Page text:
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BioMed Research International
Volume 2014, Article ID 583794, 7 pages
http://dx.doi.org/10.1155/2014/583794
Review Article

Management of the Bleeding Patient Receiving New Oral Anticoagulants: A Role for Prothrombin Complex Concentrates

1University of Minnesota, 420 Delaware Street SE, Minneapolis, MN 55455, USA
2Regions Hospital, University of Minnesota, 640 Jackson Street, No. 11503C, Saint Paul, MN 55101, USA

Received 12 May 2014; Accepted 25 June 2014; Published 20 July 2014

Academic Editor: Jonathan Douxfils

Copyright © 2014 Lisa M. Baumann Kreuziger et al. This is an open access article distributed under the Creative Commons Attribution License, which permits unrestricted use, distribution, and reproduction in any medium, provided the original work is properly cited.

Abstract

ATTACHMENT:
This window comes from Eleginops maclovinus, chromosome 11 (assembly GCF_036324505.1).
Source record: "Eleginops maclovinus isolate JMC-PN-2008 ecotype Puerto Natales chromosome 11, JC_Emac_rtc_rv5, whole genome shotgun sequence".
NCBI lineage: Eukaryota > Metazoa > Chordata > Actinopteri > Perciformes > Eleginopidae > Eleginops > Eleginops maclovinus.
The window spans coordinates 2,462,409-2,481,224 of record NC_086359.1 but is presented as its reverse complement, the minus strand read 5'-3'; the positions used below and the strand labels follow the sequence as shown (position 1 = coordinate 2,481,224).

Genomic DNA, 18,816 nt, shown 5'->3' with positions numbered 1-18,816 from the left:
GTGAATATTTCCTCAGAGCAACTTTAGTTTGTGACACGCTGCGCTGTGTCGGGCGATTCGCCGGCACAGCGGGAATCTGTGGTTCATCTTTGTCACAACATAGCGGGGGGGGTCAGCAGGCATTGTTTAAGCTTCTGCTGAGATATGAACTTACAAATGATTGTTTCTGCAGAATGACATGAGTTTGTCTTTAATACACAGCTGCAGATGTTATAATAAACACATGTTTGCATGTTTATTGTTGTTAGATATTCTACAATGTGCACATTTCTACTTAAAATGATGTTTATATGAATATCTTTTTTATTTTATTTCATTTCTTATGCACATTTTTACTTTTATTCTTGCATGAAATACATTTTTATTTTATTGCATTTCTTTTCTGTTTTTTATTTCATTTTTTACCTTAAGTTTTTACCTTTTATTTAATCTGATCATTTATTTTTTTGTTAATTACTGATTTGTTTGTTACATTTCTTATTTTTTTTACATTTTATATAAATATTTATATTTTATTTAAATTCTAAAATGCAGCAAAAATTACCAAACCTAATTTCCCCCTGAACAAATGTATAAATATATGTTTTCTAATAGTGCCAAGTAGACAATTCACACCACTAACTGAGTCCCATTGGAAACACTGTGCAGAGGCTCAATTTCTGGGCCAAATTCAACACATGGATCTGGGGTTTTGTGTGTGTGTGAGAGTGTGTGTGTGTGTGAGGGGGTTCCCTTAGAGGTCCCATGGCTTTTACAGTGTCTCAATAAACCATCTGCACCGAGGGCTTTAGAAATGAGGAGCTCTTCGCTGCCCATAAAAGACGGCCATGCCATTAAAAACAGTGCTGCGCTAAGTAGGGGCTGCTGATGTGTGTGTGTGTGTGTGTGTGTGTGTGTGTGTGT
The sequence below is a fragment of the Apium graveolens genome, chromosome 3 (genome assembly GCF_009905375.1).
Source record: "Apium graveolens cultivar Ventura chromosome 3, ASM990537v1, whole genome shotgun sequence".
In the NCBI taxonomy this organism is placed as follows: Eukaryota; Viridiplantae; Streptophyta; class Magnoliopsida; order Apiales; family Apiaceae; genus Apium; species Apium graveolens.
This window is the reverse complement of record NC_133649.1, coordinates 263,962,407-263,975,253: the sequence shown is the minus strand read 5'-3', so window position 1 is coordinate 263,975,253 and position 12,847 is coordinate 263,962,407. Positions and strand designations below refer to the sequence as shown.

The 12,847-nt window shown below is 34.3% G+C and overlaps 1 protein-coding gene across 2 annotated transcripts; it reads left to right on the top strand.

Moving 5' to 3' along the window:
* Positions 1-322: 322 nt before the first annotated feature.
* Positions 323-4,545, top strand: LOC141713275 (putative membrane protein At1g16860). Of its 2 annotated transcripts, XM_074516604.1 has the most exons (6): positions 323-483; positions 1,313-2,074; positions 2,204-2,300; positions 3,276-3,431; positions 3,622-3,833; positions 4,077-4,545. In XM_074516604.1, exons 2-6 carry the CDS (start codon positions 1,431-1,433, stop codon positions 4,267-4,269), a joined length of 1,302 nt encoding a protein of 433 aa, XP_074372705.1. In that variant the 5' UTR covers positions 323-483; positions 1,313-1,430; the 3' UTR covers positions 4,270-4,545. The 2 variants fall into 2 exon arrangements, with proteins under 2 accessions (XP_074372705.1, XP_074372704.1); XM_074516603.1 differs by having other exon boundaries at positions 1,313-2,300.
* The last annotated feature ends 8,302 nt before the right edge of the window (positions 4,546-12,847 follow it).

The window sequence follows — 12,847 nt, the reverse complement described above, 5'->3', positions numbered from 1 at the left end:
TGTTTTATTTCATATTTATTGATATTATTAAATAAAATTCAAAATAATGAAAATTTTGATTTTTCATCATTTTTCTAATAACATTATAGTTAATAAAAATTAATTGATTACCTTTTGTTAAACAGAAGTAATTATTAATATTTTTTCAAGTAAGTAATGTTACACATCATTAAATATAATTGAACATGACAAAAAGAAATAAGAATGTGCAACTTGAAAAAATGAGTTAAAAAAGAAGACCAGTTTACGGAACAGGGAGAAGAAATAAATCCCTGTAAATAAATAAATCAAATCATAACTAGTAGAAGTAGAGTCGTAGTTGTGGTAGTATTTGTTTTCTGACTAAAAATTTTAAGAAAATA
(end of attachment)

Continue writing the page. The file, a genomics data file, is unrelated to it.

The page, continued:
Ease of dosing and simplicity of monitoring make new oral anticoagulants an attractive therapy in a growing range of clinical conditions. However, newer oral anticoagulants interact with the coagulation cascade in different ways than traditional warfarin therapy. Replacement of clotting factors will not reverse the effects of dabigatran, rivaroxaban, or apixaban. Currently, antidotes for these drugs are not widely available. Fortunately, withholding the anticoagulant and dialysis are freqnently effective treatments, particularly with rivaroxaban and dabigatran. Emergent bleeding, however, requires utilization of Prothrombin Complex Concentrates (PCCs). PCCs, in addition to recombinant factor VIIa, are used to activate the clotting system to reverse the effects of the new oral anticoagulants. In cases of refractory or emergent bleeding, the recommended factor concentrate in our protocols differs between the new oral anticoagulants. In patients taking dabigatran, we administer an activated PCC (aPCC) [FELBA] due to reported benefit in human in vitro studies. Based on human clinical trial evidence, the 4-factor PCC (Kcentra) is suggested for patients with refractory rivaroxaban- or apixaban-associated hemorrhage. If bleeding continues, recombinant factor VIIa may be employed. With all of these new procoagulant agents, the risk of thrombosis associated with administration of factor concentrates must be weighed against the relative risk of hemorrhage.